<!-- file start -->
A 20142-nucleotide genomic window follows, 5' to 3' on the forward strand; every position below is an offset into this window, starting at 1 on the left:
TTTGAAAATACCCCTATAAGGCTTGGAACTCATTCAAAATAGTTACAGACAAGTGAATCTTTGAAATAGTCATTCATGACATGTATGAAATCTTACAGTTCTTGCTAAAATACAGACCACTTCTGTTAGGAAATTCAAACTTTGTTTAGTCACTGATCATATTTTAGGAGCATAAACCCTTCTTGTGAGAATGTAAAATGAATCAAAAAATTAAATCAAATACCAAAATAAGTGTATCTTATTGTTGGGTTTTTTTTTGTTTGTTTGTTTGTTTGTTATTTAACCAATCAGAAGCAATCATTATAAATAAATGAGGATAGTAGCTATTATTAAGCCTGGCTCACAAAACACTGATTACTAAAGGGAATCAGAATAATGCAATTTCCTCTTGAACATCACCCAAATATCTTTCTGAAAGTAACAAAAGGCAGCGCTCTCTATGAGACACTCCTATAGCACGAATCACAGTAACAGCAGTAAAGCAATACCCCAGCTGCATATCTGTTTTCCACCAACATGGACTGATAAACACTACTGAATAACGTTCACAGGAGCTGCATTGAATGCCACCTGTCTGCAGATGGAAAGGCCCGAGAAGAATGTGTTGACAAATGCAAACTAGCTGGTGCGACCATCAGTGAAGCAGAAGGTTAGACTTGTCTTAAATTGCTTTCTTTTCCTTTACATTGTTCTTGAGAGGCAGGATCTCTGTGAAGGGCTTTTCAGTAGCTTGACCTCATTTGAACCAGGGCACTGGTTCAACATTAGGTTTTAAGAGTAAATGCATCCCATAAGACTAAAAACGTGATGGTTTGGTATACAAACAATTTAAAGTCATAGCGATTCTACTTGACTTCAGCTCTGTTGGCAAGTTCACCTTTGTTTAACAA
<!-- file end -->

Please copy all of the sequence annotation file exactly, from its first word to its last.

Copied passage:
A 20142-nucleotide genomic window follows, 5' to 3' on the forward strand; every position below is an offset into this window, starting at 1 on the left:
TTTGAAAATACCCCTATAAGGCTTGGAACTCATTCAAAATAGTTACAGACAAGTGAATCTTTGAAATAGTCATTCATGACATGTATGAAATCTTACAGTTCTTGCTAAAATACAGACCACTTCTGTTAGGAAATTCAAACTTTGTTTAGTCACTGATCATATTTTAGGAGCATAAACCCTTCTTGTGAGAATGTAAAATGAATCAAAAAATTAAATCAAATACCAAAATAAGTGTATCTTATTGTTGGGTTTTTTTTTGTTTGTTTGTTTGTTTGTTATTTAACCAATCAGAAGCAATCATTATAAATAAATGAGGATAGTAGCTATTATTAAGCCTGGCTCACAAAACACTGATTACTAAAGGGAATCAGAATAATGCAATTTCCTCTTGAACATCACCCAAATATCTTTCTGAAAGTAACAAAAGGCAGCGCTCTCTATGAGACACTCCTATAGCACGAATCACAGTAACAGCAGTAAAGCAATACCCCAGCTGCATATCTGTTTTCCACCAACATGGACTGATAAACACTACTGAATAACGTTCACAGGAGCTGCATTGAATGCCACCTGTCTGCAGATGGAAAGGCCCGAGAAGAATGTGTTGACAAATGCAAACTAGCTGGTGCGACCATCAGTGAAGCAGAAGGTTAGACTTGTCTTAAATTGCTTTCTTTTCCTTTACATTGTTCTTGAGAGGCAGGATCTCTGTGAAGGGCTTTTCAGTAGCTTGACCTCATTTGAACCAGGGCACTGGTTCAACATTAGGTTTTAAGAGTAAATGCATCCCATAAGACTAAAAACGTGATGGTTTGGTATACAAACAATTTAAAGTCATAGCGATTCTACTTGACTTCAGCTCTGTTGGCAAGTTCACCTTTGTTTAACAA